Edam, a Cheese from the Medieval Period

Edam is a cheese produced in the Netherlands and might be one of the most popular cheeses in the world. It is a golden, creamy delight that has charmed a lot of people throughout the centuries, and today, it is now part of many different international cuisines. Let us know more about Edam cheese.

History

Edam cheese has been made in the Netherlands since the Middle Ages. It originated in the Dutch city of Edam where it got its name from. It was the most famous cheese in the world from the 14th to the 18th century. During the Medieval period, the area of Edam was famous because of its fertile hinterlands and prosperous dairy industry. In the early history of the town, farmers started making a soft, yellow cheese and it was eventually named Edam cheese to differentiate it from other similar goods throughout the Dutch and international food market.

 

 

 

A lot of Dutch merchants kept their ships stocked with large quantities of Edam cheese during the Age of Exploration, because it can remain edible even after long sea voyages. This is because Edam cheese matures at a much slower pace compared to other cheeses. Its taste also remains stable for a longer period of time. This means that Edam cheese was a common sight in many Dutch colonies and it was added to other European traders’ inventories.

There are also some people who believed that Edam cheese was popular back in the time they were used by ships as bullets for their cannons. Well, true or not, it is a fact that Edam cheese is strong, big, and has the same shape as a bullet.

igourmet Dutch Edam

Having a versatile nature, Edam cheese has been added to international cuisines as the time passed, and is also treated as a delicacy. Many farmers who are working around Edam still make the famous cheese and sell them at a traditional market during summer. Even though Gouda is the most popular cheese in the Netherlands today, Edam cheese can be its best rival and is always available in the country.

In 2010, the European Union granted the term “Edam Holland” a PGI status. This means that all cheeses marked “Edam Holland” should be made in the Netherlands. They should also be made using cow’s milk curdled with calf rennet.

How Edam Cheese is Made

Edam

Edam cheese is made using partially-skimmed pasteurized cow’s milk. The milk will be heated to 86 degrees Fahrenheit, then bacteria will be added. After that, rennet will be added to create curds. The curds will then be cut into small pieces in heated to 104 degrees Fahrenheit. Then, the whey will be drained, molded, and pressed into small balls or wheels and salted. After that, it will be ripened at 50 degrees Fahrenheit.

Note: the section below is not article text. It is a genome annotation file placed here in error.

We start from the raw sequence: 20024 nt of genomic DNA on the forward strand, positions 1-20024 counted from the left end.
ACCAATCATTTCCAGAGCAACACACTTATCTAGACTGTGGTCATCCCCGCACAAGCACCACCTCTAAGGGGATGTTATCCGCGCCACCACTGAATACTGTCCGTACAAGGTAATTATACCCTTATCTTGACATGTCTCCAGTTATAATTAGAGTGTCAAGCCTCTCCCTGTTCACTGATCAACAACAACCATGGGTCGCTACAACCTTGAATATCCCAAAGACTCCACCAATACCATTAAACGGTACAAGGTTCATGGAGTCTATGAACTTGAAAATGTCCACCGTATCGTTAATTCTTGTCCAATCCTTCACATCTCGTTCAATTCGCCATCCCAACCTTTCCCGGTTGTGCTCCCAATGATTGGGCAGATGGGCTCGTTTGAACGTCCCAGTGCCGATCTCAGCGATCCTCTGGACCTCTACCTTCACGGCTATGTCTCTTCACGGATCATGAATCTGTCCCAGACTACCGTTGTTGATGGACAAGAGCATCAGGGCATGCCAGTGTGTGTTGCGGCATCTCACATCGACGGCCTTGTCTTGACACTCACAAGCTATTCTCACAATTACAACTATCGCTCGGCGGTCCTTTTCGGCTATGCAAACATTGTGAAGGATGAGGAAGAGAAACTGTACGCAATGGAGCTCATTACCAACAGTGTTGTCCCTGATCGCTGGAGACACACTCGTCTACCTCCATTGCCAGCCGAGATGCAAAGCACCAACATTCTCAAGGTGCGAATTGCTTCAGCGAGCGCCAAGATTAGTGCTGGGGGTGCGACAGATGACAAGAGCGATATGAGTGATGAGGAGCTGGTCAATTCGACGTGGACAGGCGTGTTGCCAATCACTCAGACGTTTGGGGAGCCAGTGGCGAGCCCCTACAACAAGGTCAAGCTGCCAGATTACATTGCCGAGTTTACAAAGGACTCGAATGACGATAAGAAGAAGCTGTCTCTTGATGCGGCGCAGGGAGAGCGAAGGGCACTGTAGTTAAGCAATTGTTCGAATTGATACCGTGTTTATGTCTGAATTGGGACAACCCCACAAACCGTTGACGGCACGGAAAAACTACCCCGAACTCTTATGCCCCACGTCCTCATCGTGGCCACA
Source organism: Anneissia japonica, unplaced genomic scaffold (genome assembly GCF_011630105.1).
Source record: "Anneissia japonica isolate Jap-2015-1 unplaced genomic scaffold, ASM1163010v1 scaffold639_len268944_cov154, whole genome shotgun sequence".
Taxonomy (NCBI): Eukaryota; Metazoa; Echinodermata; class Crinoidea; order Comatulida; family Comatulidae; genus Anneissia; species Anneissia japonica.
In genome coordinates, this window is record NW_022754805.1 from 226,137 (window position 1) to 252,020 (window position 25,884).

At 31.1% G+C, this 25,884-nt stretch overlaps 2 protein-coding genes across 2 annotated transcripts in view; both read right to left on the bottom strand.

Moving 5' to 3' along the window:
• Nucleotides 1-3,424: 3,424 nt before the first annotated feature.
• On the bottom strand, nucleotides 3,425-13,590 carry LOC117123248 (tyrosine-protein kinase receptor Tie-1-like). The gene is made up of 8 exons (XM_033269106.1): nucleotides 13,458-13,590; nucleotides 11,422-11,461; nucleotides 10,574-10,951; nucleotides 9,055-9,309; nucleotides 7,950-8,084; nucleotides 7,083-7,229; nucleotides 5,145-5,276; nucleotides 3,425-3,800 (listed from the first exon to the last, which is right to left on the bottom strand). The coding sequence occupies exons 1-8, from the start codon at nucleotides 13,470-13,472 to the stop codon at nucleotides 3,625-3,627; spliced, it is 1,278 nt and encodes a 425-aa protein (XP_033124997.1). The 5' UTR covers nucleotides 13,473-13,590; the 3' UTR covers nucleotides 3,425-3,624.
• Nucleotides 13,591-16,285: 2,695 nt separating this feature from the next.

Characteristics of Edam Cheese

Edam cheese has a pale yellow interior. Those which are exported outside the Netherlands are covered with a shiny red wax coating. Originally, it is to help preserve the cheese, preventing surface mold to develop. But today, aside from preserving the cheese better, the red wax coating also helps in marketing the cheese by giving it a noticeable look on the cheese counter.

Dutch Mill Dance Edam Cheese

But in the Netherlands, Edam cheeses are sold without wax coatings. You may only spot coated ones during high tourist season, to help tourists take the cheeses home easily.

There are Edam cheeses which are under 2 ½ pounds and they are called Baby Edams. They are meant to be eaten young, after weeks of being produced. Baby Edams usually have very supple texture and have a mild and nutty taste. Larger Edam cheeses on the other hand, are aged longer for them to develop a more complex flavor, making them drier and saltier.

Outside the Netherlands, Edam cheeses can be differentiated depending on the color of their wax coatings. A black wax indicates that it is aged for at least 17 weeks, a green wax means it is herb flavored, a brown wax means it has peppercorn flavor, and an orange wax indicates it has cumin flavor.

Edam cheese is comparatively low in fat content compared to other cheese and in dry matter, it only has 28 percent fat. But you can also get a vegetarian and lower-fat versions of Edam cheese.

Edam Cheese Pairings

Young Edam cheese can be paired with fruits such as apricots, cherries, melons, and peaches. Aged Edam cheese on the other hand goes well with pears and apples. Aside from these, Edam cheese can also be eaten along with crackers and biscuits.

When it comes to drinks, Edam cheese goes well with Pinot, Champagne, Chardonnay, Dry Riesling, and Shiraz.

Edam is another one of those cheeses that are made thousands of years ago and is still being made up to this day.